• For Pandas, I am also in doubt. It is really powerful to aggregate data (you need one single line to get the average and standard deviation or other attributes of a time series and display it for several experiments). But there are many cases where you have to reverse to numpy arrays and it adds long expressions in your python code. Moreover, access to a single point in a dataframe also requires a circonvoluted style.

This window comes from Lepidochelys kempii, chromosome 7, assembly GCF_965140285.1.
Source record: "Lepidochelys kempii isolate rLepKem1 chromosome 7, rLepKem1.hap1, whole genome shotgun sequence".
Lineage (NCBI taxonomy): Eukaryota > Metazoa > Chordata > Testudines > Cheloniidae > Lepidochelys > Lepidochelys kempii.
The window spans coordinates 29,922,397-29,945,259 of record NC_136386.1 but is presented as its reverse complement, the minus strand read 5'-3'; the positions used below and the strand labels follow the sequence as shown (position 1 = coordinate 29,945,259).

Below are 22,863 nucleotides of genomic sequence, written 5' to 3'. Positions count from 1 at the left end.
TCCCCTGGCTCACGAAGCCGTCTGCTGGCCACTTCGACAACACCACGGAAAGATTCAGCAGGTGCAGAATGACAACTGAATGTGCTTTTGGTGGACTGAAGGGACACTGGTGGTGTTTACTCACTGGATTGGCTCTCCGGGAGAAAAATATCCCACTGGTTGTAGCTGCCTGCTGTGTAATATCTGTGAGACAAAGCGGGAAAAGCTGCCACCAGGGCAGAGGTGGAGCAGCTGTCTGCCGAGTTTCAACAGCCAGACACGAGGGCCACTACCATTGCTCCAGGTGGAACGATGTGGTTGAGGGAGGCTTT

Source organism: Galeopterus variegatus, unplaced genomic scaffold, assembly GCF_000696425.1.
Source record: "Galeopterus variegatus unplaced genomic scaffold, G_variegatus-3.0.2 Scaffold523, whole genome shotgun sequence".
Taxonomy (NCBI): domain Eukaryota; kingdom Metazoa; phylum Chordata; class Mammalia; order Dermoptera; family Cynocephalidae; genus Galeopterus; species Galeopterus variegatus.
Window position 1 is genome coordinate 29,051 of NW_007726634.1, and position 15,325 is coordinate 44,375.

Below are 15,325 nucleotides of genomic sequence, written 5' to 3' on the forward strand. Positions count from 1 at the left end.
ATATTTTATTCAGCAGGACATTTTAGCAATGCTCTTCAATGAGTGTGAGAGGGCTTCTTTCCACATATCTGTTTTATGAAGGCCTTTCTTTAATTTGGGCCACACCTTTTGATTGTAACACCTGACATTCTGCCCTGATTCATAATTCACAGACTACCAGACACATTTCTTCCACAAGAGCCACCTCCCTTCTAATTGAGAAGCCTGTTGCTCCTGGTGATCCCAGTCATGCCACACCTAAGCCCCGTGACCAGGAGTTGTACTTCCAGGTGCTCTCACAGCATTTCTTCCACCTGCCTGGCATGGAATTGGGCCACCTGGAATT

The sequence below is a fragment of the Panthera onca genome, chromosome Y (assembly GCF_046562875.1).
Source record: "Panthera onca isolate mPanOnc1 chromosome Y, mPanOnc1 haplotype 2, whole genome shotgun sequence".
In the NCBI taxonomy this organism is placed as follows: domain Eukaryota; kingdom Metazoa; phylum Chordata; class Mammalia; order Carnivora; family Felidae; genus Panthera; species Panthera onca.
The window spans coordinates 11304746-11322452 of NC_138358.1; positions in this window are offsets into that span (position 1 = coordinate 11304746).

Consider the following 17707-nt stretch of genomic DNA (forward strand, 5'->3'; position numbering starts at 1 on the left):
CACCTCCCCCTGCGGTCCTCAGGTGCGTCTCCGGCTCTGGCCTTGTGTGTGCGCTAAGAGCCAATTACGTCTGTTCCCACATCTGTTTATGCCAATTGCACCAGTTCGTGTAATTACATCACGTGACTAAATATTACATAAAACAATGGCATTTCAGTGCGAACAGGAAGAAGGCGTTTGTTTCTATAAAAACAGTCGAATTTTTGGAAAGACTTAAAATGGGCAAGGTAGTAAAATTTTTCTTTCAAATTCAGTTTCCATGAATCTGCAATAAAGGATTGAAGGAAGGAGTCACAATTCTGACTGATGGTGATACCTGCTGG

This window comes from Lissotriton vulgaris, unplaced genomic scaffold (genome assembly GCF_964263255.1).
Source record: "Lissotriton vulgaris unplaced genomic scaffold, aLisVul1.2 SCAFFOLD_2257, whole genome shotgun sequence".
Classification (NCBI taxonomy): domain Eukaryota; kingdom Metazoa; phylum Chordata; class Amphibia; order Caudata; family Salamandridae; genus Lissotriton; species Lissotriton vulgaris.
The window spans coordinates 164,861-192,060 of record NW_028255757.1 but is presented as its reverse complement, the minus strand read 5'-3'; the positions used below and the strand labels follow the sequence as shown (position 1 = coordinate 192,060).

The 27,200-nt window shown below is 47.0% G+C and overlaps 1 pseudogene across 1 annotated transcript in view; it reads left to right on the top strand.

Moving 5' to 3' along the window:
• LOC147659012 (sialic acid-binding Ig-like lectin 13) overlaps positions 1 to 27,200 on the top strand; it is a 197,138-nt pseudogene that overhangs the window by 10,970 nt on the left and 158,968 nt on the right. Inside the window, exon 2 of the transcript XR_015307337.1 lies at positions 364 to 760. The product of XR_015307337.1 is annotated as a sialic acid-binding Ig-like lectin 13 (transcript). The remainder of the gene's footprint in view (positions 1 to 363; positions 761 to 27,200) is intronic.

There is also a more fundamental point: how to manage the API. I took the obvious solution to put the API (all the functions specific to our experiments like plasma models) on the server where the IPython kernels are running. So each kernel has access to this API. Main advantages: it is centralized and all changes are reflected to the users immediately; you know that these users all have the same models and the same functions. But the solution comes also with drawbacks: this is research: the models evolve quickly: the underlying functions have to follow these changes. But an API has to be stable, otherwise it is not usable. How do you sole these opposite constraints? I have no clear-cut answer: sometimes I have to change the functions and the associated parameters and it breaks the existing notebooks. Sometimes, I create new functions. But it is not very clean. In addition, the access to the content of the API, the source code is not easy; you can use a magic command to do that, but it doesn’T give you a very nice display. A more beautiful idea, which I am implementing, is to use the notebooks as the support for the APIs. Basically, you write all your APIs functions in a set of notebooks (with the great advantage that you add text and pictures or whatever necessary to explain your code and your models) and you put these notebooks in the central repository. Now you can create a notebook, and instead of loading a python code with the import, you load the API notebooks like a module. You can even affect version numbers to the APInotebooks, so that you can keep the compatibility when your API is evolving: you just have to call the right version of the API. You can also copy an API notebook, modify it to add some functionalities and, when these changes are validated, you can share it with others on the central repository. One step further is to use these API notebooks to provide web services.